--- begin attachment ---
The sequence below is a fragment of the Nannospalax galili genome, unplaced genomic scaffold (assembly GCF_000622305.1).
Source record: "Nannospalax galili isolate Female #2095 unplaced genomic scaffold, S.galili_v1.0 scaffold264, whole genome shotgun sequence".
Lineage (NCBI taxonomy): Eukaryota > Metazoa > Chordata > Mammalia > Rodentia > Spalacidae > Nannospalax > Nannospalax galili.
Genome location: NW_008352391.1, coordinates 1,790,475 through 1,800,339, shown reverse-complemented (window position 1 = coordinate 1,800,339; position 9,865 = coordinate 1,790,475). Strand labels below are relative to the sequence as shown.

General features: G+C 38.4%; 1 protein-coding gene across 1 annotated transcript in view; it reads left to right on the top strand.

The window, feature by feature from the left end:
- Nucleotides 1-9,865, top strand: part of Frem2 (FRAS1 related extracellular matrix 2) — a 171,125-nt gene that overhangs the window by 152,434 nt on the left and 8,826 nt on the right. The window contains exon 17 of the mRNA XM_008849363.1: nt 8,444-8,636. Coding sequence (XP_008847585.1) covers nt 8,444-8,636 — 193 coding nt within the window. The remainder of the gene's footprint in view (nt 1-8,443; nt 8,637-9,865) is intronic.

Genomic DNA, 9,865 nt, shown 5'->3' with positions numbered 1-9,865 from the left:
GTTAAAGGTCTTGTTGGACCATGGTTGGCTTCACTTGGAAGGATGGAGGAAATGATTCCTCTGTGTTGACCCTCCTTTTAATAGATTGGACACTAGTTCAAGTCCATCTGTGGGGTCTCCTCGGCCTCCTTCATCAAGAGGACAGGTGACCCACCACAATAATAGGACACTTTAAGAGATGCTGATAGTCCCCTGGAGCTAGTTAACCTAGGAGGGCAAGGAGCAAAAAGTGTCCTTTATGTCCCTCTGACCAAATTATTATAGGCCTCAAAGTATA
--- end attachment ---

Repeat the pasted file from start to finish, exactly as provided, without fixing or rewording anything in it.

The sequence below is a fragment of the Nannospalax galili genome, unplaced genomic scaffold (assembly GCF_000622305.1).
Source record: "Nannospalax galili isolate Female #2095 unplaced genomic scaffold, S.galili_v1.0 scaffold264, whole genome shotgun sequence".
Lineage (NCBI taxonomy): Eukaryota > Metazoa > Chordata > Mammalia > Rodentia > Spalacidae > Nannospalax > Nannospalax galili.
Genome location: NW_008352391.1, coordinates 1,790,475 through 1,800,339, shown reverse-complemented (window position 1 = coordinate 1,800,339; position 9,865 = coordinate 1,790,475). Strand labels below are relative to the sequence as shown.

General features: G+C 38.4%; 1 protein-coding gene across 1 annotated transcript in view; it reads left to right on the top strand.

The window, feature by feature from the left end:
- Nucleotides 1-9,865, top strand: part of Frem2 (FRAS1 related extracellular matrix 2) — a 171,125-nt gene that overhangs the window by 152,434 nt on the left and 8,826 nt on the right. The window contains exon 17 of the mRNA XM_008849363.1: nt 8,444-8,636. Coding sequence (XP_008847585.1) covers nt 8,444-8,636 — 193 coding nt within the window. The remainder of the gene's footprint in view (nt 1-8,443; nt 8,637-9,865) is intronic.

Genomic DNA, 9,865 nt, shown 5'->3' with positions numbered 1-9,865 from the left:
GTTAAAGGTCTTGTTGGACCATGGTTGGCTTCACTTGGAAGGATGGAGGAAATGATTCCTCTGTGTTGACCCTCCTTTTAATAGATTGGACACTAGTTCAAGTCCATCTGTGGGGTCTCCTCGGCCTCCTTCATCAAGAGGACAGGTGACCCACCACAATAATAGGACACTTTAAGAGATGCTGATAGTCCCCTGGAGCTAGTTAACCTAGGAGGGCAAGGAGCAAAAAGTGTCCTTTATGTCCCTCTGACCAAATTATTATAGGCCTCAAAGTATA